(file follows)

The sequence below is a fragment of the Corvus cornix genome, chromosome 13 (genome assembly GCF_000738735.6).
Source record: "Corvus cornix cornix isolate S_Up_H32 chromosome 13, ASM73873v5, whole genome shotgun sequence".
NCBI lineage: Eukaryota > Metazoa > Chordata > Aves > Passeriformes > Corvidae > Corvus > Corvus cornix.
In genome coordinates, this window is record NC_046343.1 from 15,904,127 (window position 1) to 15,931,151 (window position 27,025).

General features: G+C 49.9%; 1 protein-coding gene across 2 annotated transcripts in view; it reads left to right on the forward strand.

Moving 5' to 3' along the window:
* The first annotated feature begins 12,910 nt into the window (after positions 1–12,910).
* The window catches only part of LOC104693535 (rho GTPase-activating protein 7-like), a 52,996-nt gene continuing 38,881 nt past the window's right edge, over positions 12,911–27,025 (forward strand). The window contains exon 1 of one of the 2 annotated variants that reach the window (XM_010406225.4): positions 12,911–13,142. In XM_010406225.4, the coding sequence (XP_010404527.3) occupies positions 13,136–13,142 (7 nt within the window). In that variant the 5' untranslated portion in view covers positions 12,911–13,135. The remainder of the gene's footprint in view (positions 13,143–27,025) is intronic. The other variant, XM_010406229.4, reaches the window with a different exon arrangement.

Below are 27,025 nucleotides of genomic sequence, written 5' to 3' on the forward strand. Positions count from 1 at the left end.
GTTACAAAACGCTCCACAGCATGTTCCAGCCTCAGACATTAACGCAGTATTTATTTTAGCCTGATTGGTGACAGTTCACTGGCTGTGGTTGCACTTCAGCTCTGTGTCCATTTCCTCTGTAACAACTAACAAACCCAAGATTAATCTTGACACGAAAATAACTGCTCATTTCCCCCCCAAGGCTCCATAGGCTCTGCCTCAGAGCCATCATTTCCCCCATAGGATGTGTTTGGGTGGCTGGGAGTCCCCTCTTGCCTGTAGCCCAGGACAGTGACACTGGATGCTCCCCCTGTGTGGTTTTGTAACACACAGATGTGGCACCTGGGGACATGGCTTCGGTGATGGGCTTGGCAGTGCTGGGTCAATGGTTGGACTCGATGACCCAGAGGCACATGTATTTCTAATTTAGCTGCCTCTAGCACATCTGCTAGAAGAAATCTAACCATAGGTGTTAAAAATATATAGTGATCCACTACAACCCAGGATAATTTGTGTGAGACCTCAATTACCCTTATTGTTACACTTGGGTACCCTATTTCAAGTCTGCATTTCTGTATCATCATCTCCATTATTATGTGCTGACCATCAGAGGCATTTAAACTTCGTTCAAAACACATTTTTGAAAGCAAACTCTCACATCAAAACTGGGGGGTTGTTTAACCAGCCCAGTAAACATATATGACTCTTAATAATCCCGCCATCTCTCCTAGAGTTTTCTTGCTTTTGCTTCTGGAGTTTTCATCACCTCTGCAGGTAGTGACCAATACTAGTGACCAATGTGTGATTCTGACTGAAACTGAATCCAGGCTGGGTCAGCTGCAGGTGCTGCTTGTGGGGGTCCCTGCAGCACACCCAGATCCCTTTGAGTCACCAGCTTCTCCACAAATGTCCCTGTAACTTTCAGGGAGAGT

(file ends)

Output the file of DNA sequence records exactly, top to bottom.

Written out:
The sequence below is a fragment of the Corvus cornix genome, chromosome 13 (genome assembly GCF_000738735.6).
Source record: "Corvus cornix cornix isolate S_Up_H32 chromosome 13, ASM73873v5, whole genome shotgun sequence".
NCBI lineage: Eukaryota > Metazoa > Chordata > Aves > Passeriformes > Corvidae > Corvus > Corvus cornix.
In genome coordinates, this window is record NC_046343.1 from 15,904,127 (window position 1) to 15,931,151 (window position 27,025).

General features: G+C 49.9%; 1 protein-coding gene across 2 annotated transcripts in view; it reads left to right on the forward strand.

Moving 5' to 3' along the window:
* The first annotated feature begins 12,910 nt into the window (after positions 1–12,910).
* The window catches only part of LOC104693535 (rho GTPase-activating protein 7-like), a 52,996-nt gene continuing 38,881 nt past the window's right edge, over positions 12,911–27,025 (forward strand). The window contains exon 1 of one of the 2 annotated variants that reach the window (XM_010406225.4): positions 12,911–13,142. In XM_010406225.4, the coding sequence (XP_010404527.3) occupies positions 13,136–13,142 (7 nt within the window). In that variant the 5' untranslated portion in view covers positions 12,911–13,135. The remainder of the gene's footprint in view (positions 13,143–27,025) is intronic. The other variant, XM_010406229.4, reaches the window with a different exon arrangement.

Below are 27,025 nucleotides of genomic sequence, written 5' to 3' on the forward strand. Positions count from 1 at the left end.
GTTACAAAACGCTCCACAGCATGTTCCAGCCTCAGACATTAACGCAGTATTTATTTTAGCCTGATTGGTGACAGTTCACTGGCTGTGGTTGCACTTCAGCTCTGTGTCCATTTCCTCTGTAACAACTAACAAACCCAAGATTAATCTTGACACGAAAATAACTGCTCATTTCCCCCCCAAGGCTCCATAGGCTCTGCCTCAGAGCCATCATTTCCCCCATAGGATGTGTTTGGGTGGCTGGGAGTCCCCTCTTGCCTGTAGCCCAGGACAGTGACACTGGATGCTCCCCCTGTGTGGTTTTGTAACACACAGATGTGGCACCTGGGGACATGGCTTCGGTGATGGGCTTGGCAGTGCTGGGTCAATGGTTGGACTCGATGACCCAGAGGCACATGTATTTCTAATTTAGCTGCCTCTAGCACATCTGCTAGAAGAAATCTAACCATAGGTGTTAAAAATATATAGTGATCCACTACAACCCAGGATAATTTGTGTGAGACCTCAATTACCCTTATTGTTACACTTGGGTACCCTATTTCAAGTCTGCATTTCTGTATCATCATCTCCATTATTATGTGCTGACCATCAGAGGCATTTAAACTTCGTTCAAAACACATTTTTGAAAGCAAACTCTCACATCAAAACTGGGGGGTTGTTTAACCAGCCCAGTAAACATATATGACTCTTAATAATCCCGCCATCTCTCCTAGAGTTTTCTTGCTTTTGCTTCTGGAGTTTTCATCACCTCTGCAGGTAGTGACCAATACTAGTGACCAATGTGTGATTCTGACTGAAACTGAATCCAGGCTGGGTCAGCTGCAGGTGCTGCTTGTGGGGGTCCCTGCAGCACACCCAGATCCCTTTGAGTCACCAGCTTCTCCACAAATGTCCCTGTAACTTTCAGGGAGAGT